co-academics

While many University of Nebraska-Lincoln students have not seen their academic performance suffer as a result of a remote learning environment, tight budgets and reduced opportunities have impacted the administrative side of academics.

UNL’s Academic Planning Committee approves new academic programs, removes inactive programs and advises university administrators on academic budget cuts, according to APC Chair Kurt Geisinger, an educational psychology professor. 

In a normal year, he said the university might see small budget reductions but usually nothing significant to the point of cutting active programs. This year, however, was anything but normal, he said. 

The APC had to address a $38.2 million shortfall in the budget, which Chancellor Ronnie Green accepted in December. 

“We went through [the programs] with a fine-tooth comb, and ultimately the university accepted our recommendations,” Geisinger said. 

The only program permanently cut by the university was the hospitality, restaurant and tourism management undergraduate program in the College of Agricultural Sciences and Natural Resources. The intercollegiate athletics administration specialization in the College of Business was also temporarily discontinued. 

Initially, the textiles, merchandising and fashion design and dance programs were also going to be part of budget cuts, but these programs were eventually saved by further review from the APC and support from donors, respectively. 

Geisinger said much of the rest of the budget cuts came from more than $14.9 million in vacant positions, though around $2.6 million in filled faculty and staff positions were also cut. 

Ann Tschetter, a history professor and APC member, said the pandemic was the driving force behind almost all of the APC’s tasks in the last year. She said the committee’s diverse makeup of students, faculty and staff allowed it to make decisions with multiple perspectives in mind. 

“Everybody brought their own story to what was happening and kind of their own nervousness and their own expertise,” Tschetter said. “So it was really a great place in some ways to get an overall picture of how people were feeling about what was happening with the university.”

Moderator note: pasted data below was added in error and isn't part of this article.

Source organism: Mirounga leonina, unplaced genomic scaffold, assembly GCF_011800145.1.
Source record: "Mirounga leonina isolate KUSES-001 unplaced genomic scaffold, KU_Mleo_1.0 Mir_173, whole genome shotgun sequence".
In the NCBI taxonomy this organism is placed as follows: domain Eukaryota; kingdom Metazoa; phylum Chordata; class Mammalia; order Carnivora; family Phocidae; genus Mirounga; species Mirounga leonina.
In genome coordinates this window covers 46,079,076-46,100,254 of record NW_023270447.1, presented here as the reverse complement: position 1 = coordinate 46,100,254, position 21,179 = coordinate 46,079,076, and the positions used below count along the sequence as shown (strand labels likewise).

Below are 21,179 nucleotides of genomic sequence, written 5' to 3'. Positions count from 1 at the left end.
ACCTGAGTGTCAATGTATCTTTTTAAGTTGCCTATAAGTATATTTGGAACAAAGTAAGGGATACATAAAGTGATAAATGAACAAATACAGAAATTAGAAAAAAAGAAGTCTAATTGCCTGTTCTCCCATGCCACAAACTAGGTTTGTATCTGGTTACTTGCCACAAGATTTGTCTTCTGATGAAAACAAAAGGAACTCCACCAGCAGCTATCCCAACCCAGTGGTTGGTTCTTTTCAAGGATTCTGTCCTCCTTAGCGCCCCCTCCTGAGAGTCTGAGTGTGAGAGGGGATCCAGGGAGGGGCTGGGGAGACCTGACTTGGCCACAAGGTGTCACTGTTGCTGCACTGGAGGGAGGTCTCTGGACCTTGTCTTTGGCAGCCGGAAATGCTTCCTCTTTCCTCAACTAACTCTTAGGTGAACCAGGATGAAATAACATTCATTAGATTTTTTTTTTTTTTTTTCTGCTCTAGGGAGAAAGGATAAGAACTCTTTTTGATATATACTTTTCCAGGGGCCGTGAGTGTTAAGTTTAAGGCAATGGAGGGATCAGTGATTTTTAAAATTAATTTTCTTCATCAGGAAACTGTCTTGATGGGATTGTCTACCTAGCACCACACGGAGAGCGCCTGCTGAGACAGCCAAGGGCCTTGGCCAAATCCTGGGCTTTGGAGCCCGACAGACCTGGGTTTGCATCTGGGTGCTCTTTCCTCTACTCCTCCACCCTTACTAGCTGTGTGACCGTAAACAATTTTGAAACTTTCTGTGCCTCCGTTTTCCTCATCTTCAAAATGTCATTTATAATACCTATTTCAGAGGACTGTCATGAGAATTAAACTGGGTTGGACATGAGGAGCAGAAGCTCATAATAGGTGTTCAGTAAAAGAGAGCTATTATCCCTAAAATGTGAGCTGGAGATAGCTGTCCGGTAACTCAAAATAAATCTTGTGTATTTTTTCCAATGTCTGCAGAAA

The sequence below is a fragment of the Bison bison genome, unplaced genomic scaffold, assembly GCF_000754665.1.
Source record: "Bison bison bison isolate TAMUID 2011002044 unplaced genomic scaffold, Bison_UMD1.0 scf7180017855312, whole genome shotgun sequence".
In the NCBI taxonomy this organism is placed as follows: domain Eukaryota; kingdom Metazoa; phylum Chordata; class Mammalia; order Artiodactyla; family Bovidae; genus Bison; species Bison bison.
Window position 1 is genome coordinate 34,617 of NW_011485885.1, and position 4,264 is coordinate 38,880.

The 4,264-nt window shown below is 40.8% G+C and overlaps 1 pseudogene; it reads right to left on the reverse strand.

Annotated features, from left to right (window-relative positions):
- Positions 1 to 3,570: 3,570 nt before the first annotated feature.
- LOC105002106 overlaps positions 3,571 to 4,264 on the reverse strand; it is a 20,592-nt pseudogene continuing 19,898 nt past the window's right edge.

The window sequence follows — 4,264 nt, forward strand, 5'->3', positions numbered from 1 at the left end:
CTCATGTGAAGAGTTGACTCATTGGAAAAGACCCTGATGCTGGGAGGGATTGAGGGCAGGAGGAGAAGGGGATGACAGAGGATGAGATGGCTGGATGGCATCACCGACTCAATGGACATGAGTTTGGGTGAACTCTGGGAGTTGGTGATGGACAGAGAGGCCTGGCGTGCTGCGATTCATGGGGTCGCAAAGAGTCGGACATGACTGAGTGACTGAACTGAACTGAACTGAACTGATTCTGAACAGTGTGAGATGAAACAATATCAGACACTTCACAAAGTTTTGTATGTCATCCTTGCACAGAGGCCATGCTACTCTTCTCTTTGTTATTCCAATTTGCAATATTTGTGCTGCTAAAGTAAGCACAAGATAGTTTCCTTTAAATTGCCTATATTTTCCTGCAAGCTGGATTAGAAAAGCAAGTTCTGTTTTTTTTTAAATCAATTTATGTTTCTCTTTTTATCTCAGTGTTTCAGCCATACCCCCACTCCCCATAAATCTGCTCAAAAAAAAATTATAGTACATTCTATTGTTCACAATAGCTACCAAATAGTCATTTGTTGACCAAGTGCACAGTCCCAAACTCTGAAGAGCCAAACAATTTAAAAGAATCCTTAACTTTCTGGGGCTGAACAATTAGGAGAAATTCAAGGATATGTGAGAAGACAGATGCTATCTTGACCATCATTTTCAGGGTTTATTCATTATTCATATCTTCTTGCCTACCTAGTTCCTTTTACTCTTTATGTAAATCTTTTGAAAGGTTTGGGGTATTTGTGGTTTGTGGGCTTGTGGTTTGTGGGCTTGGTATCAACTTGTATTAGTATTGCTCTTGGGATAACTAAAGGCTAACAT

While UNL has not had to make extensive cuts to most programs, Geisinger warned the university may be affected by the pandemic for years to come. As the United States is just leaving its pandemic-fueled economic recession, he said the university will have to be conscious of families being unable to pay tuition in the coming years and consider adjusting financial aid and tuition accordingly. 

Geisinger speculated that one-year positions may not be as prevalent in the coming years and certain positions may not be filled as faculty and staff retire. 

“If I retire in the next year or two, I don't know if they'll fill my position,” he said.

While many sectors of research have not been affected, Geisinger said longitudinal research that takes many years to collect has been impacted, as many researchers will see abnormal variations in their data due to the pandemic. 

Even though the initial rounds of coronavirus-related budget cuts have been made, the APC will continue to look at the pandemic’s impact on the academic budget. Recently, the committee proposed to delete the agricultural legal studies, leadership and Nebraska Beef Industry Scholars undergraduate programs, according to APC minutes, which are currently empty.  

Despite the budget cuts, Geisinger said he thinks UNL has been a lot less impacted than other universities around the country, and he is proud of the students, faculty and staff who have weathered the past year. 

“I hope they feel like we made it through a really tough situation,” Geisinger said. “We made it through when a lot of people would have fallen apart and [I hope] they feel a certain pride in doing that.”

covid@dailynebraskan.com